Five Ways to Migrate Applications to the Cloud
Migration strategies organizations should consider when moving to the cloud.
It would be fair to say that in the last year the dominant form of cloud computing has been infrastructure-as-a-service (IaaS). As popular as those services have proven to be, the odds are good that IaaS is not going to be the dominant form of cloud computing going forward. The reason for this is that IaaS still leaves much of the responsibility for managing the software environment in the cloud in the hands of local IT people. That's appealing to a subset of customers, but in reality most cloud computing customers are looking for a more turnkey experience.
Obviously, platform-as-a-service (PaaS) offerings go a long way towards delivering that experience. But PaaS has been slow to catch on because most of the offerings to date have been tied to specific application development languages and associated middleware platforms. In effect, vendors have treated PaaS as an opportunity to extend long-standing platform wars into the cloud. Customers, however, have grown weary of being caught up in such conflicts.
As 2012 evolves, it is becoming clear that the PaaS model will mature in terms of its ability to quickly onboard developers, and the PaaS platforms that will ultimately gain favor with customers are the ones that will support multiple forms of middleware and application development languages. Customers have moved away from being focused on one application development language. Modern applications routinely leverage the capabilities of multiple languages and databases to provide a rich application experience. The PaaS environment that provides the capabilities needed to support that type of application is ultimately going to win the day.
In the meantime, PaaS providers are racing to cement alliances that expand the range of services they provide. For example, this week AppFog announced that both MongoHQ, a provider of data management tools, and Mailgun, a provider of email tools, have agreed to integrate their offerings with the AppFog PaaS service that is currently based on PHP and an open source Cloud Foundry platform. According to AppFog CEO Lucas Carlson, AppFog intends to not only support multiple languages in the future, but also provide developers with access to a complete range of tools for building and deploying applications within an AppFog cloud computing ecosystem.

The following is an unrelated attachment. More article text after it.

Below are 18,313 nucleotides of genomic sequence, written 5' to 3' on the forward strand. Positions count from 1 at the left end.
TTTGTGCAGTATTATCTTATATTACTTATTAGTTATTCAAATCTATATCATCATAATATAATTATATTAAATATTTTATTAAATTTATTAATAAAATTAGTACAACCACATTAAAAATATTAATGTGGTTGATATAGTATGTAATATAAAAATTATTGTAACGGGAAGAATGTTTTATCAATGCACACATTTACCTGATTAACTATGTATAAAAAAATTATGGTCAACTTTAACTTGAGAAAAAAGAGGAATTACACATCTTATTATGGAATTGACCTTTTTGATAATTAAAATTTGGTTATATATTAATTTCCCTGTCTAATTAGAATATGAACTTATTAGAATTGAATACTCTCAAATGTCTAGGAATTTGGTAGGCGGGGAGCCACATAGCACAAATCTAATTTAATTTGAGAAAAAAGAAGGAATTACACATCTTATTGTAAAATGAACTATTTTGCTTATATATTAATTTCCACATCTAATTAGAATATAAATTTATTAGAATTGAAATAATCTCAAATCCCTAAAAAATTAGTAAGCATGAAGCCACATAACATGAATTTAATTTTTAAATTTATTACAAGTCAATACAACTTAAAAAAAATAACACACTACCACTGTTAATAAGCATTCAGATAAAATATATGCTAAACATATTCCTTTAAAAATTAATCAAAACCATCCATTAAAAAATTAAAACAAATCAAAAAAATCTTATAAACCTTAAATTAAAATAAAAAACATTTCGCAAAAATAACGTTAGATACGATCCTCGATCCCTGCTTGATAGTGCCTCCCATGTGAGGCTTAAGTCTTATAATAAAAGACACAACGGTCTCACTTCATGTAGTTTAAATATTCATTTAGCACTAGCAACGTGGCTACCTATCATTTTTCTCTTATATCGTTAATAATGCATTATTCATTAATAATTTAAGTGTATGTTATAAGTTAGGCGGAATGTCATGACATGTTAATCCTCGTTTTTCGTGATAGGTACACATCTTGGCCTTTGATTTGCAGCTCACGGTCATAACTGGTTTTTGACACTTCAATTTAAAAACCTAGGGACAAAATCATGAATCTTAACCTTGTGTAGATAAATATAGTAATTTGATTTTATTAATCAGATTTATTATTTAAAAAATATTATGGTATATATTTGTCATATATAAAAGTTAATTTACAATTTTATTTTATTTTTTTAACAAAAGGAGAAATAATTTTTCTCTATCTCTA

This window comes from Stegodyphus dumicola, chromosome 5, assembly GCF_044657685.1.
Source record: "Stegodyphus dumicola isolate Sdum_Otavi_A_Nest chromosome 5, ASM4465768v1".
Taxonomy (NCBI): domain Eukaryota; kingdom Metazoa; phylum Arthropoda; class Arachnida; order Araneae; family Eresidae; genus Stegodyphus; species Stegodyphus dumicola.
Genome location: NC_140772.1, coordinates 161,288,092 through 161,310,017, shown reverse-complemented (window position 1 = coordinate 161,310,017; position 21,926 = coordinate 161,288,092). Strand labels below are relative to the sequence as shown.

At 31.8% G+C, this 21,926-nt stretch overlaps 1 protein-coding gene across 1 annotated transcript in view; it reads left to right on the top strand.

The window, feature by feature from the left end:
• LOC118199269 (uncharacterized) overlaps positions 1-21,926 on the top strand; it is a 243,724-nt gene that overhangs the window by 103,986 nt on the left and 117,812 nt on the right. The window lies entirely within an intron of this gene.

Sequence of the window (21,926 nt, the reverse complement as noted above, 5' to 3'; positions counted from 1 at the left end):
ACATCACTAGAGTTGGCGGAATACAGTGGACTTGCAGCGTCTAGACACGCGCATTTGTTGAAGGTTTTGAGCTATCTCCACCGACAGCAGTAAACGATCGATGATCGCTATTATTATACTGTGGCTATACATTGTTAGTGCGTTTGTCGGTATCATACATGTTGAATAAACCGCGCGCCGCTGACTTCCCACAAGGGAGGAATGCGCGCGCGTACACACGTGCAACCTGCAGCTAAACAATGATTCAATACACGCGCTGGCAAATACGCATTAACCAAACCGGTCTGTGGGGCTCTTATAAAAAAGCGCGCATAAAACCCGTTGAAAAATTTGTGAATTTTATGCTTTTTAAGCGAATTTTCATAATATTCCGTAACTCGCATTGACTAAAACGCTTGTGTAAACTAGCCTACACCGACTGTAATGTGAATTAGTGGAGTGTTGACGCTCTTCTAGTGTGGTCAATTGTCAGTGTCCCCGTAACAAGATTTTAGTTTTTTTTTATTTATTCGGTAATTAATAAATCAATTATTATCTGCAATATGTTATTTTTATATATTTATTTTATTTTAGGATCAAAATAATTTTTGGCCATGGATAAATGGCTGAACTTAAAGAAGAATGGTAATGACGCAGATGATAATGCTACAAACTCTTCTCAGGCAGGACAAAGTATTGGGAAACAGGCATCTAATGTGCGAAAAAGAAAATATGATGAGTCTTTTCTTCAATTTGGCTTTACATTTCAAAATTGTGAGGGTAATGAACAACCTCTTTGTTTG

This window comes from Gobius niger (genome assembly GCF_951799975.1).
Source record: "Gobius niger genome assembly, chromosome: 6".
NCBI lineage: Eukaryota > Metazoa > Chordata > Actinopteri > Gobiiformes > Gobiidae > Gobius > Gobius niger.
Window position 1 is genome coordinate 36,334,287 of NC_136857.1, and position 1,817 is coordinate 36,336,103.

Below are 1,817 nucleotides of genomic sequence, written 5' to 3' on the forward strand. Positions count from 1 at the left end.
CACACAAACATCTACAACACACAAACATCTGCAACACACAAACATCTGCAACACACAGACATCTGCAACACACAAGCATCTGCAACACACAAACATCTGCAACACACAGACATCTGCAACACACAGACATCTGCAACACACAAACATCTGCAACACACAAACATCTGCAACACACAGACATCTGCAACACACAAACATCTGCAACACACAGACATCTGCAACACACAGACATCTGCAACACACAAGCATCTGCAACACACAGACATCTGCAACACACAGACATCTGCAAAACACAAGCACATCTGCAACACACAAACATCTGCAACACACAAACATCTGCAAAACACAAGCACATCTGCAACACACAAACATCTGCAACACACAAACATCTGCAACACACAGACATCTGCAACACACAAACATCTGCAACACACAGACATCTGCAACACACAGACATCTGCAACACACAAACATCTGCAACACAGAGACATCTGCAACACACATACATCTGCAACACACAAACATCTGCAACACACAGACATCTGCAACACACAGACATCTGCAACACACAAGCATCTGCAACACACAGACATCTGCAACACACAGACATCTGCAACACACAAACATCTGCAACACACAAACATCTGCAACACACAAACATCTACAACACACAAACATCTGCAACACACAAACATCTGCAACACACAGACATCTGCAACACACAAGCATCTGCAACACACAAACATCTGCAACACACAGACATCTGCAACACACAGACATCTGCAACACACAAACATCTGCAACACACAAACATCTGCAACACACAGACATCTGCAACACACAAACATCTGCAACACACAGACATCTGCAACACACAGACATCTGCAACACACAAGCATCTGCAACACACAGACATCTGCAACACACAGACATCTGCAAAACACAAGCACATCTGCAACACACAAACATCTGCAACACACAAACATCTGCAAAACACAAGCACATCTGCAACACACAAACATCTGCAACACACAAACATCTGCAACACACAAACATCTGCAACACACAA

According to Carlson, it will be developers rather than IT operations people who will ultimately decide who wins the cloud wars. Developers are looking for platforms that provide the most frictionless way to build, deploy and manage applications, which means eliminating the need to acquire IT infrastructure and reducing as many IT operation tasks as possible.
None of this is lost on major vendors such as IBM, Microsoft, VMware, Amazon, Rackspace or SAP, which was the most recent to announce an ambitious cloud computing ecosystem endeavor. But Carlson says that the PaaS environment that caters to the multilingual requirements of developers best is going to become the dominant cloud computing platform, and that's something that he says each of the major vendors is not going to do all that well. In addition, Carlson says that the future of application development in the cloud is going to be all about fostering collaboration across teams of developers that will continually leverage each other's work to create more business value. That application development Renaissance is going to be driven by the ability to share code at an atomic level, which is a requirement that he says currently escapes most of the major vendors.